The Ultimate Actualist Convention (2017) is a collection of poems, plays, autobiographical sketches, essays and historical documents concerning the Iowa City poets and artists known as the Actualists. Subtitled “A Detailed View of Iowa City Actualism in the 1970s & 1980s and Its Migration to the San Francisco Bay Area,” this tome was edited by Morty Sklar, Cinda Kornblum and Dave Morice, who were part of this unique community of artists whose works deserve to be explored and cherished.
In 2008 UNESCO (United Nations Educational, Scientific and Cultural Organization) bestowed the title of “City of Literature” onto Iowa City, citing over 80 years of teaching creative writing on the University circuit and the city’s world famous University of Iowa Writers’ Workshop. Many writers and other artists who toiled on the “fringes” of literary expression outside the stuffy confines of academia were being ignored despite their invaluable literary and cultural contributions, including the Actualists.
As Sklar, writer and publisher at The Spirit That Moves Us Press, which released The Ultimate Actualist Convention, asked: “What about the community of poets, other writers and small independent publishers who thrived in Iowa City, many of whom had been in the workshop — as students or teachers, and became alienated” for various reasons from these institutions?
The individuals who would become collectively known as the Actualists were drawn to the creative community blossoming in Iowa City during the early 1970s, whether it was to attend the university’s International Writing Program, the Writers’ Workshop or the Typography Course at the School of Journalism and Mass Communication. In other cases, according to Kornblum, “some just wandered into town.”
The term Actualist is attributed to one of the movement’s founders, Darrell Gray (1945-1986), as documented in whimsical detail by Morice in the section “The Origin of Actualism,” which Kornblum said was one of her favorite parts of the book. As Morice recounts in his essay, he was living in an apartment with Kornblum’s husband, the poet and publisher Allan Kornblum (1949-2014), at 214 East Court Street when the idea was raised of building an alternative to the Writers’ Workshop, “a writing program of our own.”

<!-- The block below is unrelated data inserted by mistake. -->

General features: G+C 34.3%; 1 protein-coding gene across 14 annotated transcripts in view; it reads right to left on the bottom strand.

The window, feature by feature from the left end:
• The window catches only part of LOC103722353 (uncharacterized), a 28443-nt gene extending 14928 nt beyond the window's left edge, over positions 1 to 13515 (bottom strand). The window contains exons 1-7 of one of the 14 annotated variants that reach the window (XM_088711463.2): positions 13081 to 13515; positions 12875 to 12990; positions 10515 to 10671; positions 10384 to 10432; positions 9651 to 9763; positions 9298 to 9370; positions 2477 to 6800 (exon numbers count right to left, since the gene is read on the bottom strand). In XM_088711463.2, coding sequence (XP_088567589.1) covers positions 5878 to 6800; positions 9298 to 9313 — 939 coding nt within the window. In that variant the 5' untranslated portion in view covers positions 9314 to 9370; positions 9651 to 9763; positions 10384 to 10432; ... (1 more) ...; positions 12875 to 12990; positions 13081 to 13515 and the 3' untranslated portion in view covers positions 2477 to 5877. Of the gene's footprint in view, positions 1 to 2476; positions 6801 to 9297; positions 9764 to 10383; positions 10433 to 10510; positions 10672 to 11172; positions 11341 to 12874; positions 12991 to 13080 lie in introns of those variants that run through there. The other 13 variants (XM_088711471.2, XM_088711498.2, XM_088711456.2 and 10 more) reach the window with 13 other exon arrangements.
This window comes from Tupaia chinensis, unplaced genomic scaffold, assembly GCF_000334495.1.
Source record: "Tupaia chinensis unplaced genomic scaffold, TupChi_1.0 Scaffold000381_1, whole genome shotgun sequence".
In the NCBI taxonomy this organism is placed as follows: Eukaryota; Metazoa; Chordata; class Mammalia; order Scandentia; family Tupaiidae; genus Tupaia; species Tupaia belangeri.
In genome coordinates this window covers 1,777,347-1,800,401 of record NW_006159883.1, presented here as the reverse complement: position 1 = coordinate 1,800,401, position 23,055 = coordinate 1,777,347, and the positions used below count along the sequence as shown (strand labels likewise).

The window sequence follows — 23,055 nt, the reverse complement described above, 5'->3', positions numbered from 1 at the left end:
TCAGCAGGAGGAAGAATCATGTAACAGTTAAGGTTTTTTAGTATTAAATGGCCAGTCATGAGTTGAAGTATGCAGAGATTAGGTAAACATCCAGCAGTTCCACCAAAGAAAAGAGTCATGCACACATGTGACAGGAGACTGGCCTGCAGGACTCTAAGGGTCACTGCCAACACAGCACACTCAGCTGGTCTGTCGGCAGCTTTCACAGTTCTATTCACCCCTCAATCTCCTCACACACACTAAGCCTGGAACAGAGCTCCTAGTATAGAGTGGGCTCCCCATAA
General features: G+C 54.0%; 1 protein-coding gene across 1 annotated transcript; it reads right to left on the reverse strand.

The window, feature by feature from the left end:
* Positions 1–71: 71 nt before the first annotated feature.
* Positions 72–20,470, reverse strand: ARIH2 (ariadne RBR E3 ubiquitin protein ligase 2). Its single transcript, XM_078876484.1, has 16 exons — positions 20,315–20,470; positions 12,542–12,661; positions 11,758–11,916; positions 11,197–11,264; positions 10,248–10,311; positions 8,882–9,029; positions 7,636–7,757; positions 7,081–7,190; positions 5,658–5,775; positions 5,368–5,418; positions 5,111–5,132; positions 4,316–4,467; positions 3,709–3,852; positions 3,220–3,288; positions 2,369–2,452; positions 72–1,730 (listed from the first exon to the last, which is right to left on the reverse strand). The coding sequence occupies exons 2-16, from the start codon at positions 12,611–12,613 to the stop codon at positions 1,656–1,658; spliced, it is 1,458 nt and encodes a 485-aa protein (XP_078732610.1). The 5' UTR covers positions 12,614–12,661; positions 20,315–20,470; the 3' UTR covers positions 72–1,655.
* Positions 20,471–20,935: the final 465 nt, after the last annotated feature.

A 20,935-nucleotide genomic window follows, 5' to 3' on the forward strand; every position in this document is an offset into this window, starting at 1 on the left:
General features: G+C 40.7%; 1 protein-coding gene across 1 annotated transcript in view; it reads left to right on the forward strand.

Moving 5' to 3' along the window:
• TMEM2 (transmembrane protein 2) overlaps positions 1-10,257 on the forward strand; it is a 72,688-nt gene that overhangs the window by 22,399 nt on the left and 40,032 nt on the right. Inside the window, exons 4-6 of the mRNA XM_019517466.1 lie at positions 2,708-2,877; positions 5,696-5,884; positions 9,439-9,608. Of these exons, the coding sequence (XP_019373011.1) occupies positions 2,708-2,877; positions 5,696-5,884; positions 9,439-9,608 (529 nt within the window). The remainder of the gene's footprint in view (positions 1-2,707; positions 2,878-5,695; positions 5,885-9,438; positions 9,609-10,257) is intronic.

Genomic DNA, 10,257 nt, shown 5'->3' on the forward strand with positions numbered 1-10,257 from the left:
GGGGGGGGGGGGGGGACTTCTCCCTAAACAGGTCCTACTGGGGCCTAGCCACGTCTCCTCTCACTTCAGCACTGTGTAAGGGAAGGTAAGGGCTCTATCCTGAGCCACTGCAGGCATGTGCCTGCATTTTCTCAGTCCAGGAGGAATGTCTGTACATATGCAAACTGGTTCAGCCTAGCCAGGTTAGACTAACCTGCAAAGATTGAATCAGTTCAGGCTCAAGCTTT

Fellow poet Anselm Hollo proposed an idea: “You know, I think you guys have a poetry movement going on. The energy is there. All you need is a name for it,” Morice recounted. Gray, who “lived and breathed poetry,” agreed with Hollo, and later came up with the name: ACTUALISM.
The movement had an “open-door policy,” according to Morice. “Basically all you had to do was go to 214 East Court, climb up the steps to the second floor, take a few steps down the hallway and open the door to the living room. Then you stepped into Actuality.”
Gray wrote “The Actualist Manifesto,” appropriately written as a poem, in his apartment in December 1972; it was published in Morice’s poetry magazine, Gum, which was one fourth the size of a sheet of typing paper. Even with a name and a manifesto, there is no exact definition for Actualism, the book’s editors and authors confirm.
“We each have our own perspective, with bias toward our own contributions,” Kornblum said. “I see it as sparks of creativity that occurred within a community of writers, artists, playwrights and book enthusiasts. The poetry is playful, grounded in everyday experiences and language, with a variety of styles.”
To help illustrate this point, Kornblum shared a poem by her husband Allan (which appears in the book):
“A Pinball Manifesto”
Every poem should be like
A game of pinball.
Lights should flash,
Bells should ring,
Numbers should spin,
And in the back of the readers’ minds
They should always be hoping
For that free game.
This anthology, like poetry, cannot be boxed in by labels for bookstore shelves or chapters in college textbooks. There is much to learn and ponder while reading this collection, which chronicles the early days of the Actualist movement (before there was a name for it) all the way to its so-called “final days” — a span of 10-15 years.